August 4, 2010


War (New York, 2010) is a specifically non-religious book, but with great relevance to assessments of the effects and experience of war in Afghanistan for American troops. Junger ‘embedded’ himself with the ultimate front line troops in a far flung outpost of Afghanistan to experience daily life in combat. This book is not for the faint-hearted, nor for those who cannot ‘blank’ or ‘beep’ in their minds over the fairly frequent expletives. What makes it interesting, and important, is that it describes life as it appears to really be for those who are on the front line of fighting in Afghanistan from the perspective of an eyewitness, and a sympathetic ‘embedded’ eyewitness at that. Junger is, it seems, non-religious himself, or at least attempts to explain the phenomenon of war and the comradeship that it produces from a strictly atheistic evolutionist point of view. He wants to know why it is that young men will die for each other, or risk probable death. His answer is that the experience of a small group of soldiers on the front line imitates the evolutionary predisposition of the tribe, where individuals are genetically advantaged to sacrifice for each other for the sake of the continued blood line of the tribal group. Of course, soldiers are not themselves genetically related to each other, but they begin to act like it, he thinks. They are not just friends and comrades; they are brothers. And that is why they will die for each other. He is pretty sure it has nothing, or very little, to do with the high-minded principles or politics that may (or may not) be behind this or any other war. People sacrifice for each other in combat out of the evolutionary version of what Christians might call love.

Why they volunteer

The other question Junger seems to be trying to answer through his fascinating, bloody, and quite disturbing, account is why it is that young men volunteer for such combat. Why do they go back? Why do they seek it out? As disturbing as any of the harrowing battle scenes, or barracks behaviour and language (and they are disturbing), is his answer to this question: young men go back because, he thinks, they enjoy it. This is the secret that people do not want told. They do not enjoy killing, as such; he is not saying soldiers are sadists — very far from it. He is saying that the on the edge sheer thrill of the not knowing when the next shot is coming or where from, how you will survive the next fire fight, and all the rest, means that soldiers in this situation begin actually to long for the next fire fight out of sheer boredom or frustration. And when they finish their term on the front line they sometimes volunteer right back up. My guess is that Junger is right to some degree about both these observations, though I would bring a totally different worldview and interpretative grid to the data. The importance of this book for the American (and British as well, let it be said) church is that the effects of war on society are not short lived. People who are used to the code of ‘blood in and blood out’ (where each new arrival to the team will be ceremonially beaten up) are a different mission field, and more complex to re-civilise. In a rather naff and cheesy interpretation of this phenomenon from the different Vietnam war see the movie First Blood.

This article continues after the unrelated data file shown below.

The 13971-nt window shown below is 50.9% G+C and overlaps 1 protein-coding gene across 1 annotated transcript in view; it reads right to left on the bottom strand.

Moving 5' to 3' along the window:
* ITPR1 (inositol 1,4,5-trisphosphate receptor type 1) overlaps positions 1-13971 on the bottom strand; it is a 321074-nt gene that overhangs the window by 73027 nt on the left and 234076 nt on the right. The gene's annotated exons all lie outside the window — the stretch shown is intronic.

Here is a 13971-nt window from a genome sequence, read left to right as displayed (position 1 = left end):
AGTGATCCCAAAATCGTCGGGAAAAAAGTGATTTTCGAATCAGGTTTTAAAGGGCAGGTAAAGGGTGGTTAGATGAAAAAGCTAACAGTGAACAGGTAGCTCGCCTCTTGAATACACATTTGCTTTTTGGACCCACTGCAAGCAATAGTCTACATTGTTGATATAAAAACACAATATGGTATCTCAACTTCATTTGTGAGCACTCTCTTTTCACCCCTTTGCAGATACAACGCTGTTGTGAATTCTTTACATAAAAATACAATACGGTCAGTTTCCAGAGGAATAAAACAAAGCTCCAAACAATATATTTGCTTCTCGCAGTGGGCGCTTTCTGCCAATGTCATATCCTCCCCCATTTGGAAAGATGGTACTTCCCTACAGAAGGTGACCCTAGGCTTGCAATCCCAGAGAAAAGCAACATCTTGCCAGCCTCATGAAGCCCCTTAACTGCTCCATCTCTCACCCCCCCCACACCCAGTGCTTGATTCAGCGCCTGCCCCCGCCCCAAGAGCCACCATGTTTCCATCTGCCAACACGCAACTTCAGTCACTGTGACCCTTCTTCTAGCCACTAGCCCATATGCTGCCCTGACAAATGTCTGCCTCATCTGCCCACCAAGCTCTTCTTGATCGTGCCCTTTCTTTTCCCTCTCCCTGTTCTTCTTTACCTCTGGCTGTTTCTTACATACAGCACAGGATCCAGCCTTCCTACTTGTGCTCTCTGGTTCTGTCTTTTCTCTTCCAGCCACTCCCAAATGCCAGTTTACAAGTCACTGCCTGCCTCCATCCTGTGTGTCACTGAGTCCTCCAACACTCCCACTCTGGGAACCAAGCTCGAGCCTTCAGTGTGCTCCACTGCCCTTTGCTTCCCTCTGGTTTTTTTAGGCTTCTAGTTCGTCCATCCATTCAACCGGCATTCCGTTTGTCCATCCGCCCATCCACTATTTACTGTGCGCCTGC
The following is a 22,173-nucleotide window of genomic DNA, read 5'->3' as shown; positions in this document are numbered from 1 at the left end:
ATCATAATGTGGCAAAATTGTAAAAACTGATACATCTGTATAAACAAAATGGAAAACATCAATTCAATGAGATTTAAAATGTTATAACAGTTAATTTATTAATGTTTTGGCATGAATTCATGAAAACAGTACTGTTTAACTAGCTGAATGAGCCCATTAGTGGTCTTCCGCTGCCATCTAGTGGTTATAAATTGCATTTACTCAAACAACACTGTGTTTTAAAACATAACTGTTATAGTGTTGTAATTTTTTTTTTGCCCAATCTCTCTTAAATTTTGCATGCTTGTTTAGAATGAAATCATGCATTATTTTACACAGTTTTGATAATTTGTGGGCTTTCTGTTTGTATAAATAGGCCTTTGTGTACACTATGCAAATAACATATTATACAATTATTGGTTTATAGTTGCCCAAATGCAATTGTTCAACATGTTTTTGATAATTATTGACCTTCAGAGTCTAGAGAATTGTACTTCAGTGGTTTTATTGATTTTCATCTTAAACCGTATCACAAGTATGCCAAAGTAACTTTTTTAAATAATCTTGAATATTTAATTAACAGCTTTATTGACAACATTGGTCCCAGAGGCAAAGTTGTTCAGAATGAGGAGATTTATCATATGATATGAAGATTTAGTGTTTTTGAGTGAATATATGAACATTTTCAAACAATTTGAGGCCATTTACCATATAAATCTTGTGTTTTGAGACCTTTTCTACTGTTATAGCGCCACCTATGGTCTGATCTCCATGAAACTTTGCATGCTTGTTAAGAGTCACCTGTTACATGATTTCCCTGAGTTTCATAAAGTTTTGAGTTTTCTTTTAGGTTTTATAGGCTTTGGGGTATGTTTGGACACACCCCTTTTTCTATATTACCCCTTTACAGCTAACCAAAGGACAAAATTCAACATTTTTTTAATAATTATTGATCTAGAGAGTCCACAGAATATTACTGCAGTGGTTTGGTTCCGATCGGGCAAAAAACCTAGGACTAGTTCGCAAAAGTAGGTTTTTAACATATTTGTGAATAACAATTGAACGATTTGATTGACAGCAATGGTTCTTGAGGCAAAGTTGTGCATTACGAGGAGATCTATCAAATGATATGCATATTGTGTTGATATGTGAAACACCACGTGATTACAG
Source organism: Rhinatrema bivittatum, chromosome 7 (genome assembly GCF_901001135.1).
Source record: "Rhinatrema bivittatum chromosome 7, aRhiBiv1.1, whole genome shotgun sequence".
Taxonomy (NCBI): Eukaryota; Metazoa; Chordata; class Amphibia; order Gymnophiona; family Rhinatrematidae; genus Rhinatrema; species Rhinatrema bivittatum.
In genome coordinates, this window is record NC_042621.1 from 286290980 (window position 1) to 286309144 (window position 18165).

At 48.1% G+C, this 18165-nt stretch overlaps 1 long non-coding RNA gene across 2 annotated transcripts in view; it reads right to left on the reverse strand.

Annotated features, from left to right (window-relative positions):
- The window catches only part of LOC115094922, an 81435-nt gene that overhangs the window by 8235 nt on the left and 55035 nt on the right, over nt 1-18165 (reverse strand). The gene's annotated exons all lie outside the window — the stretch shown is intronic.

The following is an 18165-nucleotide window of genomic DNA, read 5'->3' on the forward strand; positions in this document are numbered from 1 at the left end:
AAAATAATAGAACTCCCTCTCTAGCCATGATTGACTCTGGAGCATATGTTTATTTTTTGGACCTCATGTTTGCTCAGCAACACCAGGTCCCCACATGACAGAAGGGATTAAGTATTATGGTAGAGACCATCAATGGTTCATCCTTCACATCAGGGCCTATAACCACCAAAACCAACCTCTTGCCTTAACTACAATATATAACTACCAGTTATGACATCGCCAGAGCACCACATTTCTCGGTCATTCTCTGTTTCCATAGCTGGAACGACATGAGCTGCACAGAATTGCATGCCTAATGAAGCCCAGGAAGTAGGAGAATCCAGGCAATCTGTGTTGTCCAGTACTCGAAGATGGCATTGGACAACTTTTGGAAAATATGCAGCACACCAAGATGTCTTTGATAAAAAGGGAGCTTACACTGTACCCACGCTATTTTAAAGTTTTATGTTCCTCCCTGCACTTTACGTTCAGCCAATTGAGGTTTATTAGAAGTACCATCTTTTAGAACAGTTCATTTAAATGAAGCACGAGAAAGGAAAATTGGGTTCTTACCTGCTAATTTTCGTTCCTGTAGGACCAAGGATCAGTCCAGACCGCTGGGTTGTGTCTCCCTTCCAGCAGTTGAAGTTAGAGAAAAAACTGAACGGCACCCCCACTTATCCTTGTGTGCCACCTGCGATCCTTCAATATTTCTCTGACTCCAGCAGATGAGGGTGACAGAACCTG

Josh Moody, Wheaton, Illinois
War by Sebastian Junger is published in America by Twelve, ISBN 978-0446556248.]]>


Josh Moody (Ph.D., University of Cambridge) is the senior pastor of College Church in Wheaton, IL., president and founder of God Centered Life Ministries, and author of several books including How the Bible Can Change Your Life and John 1-12 For You.


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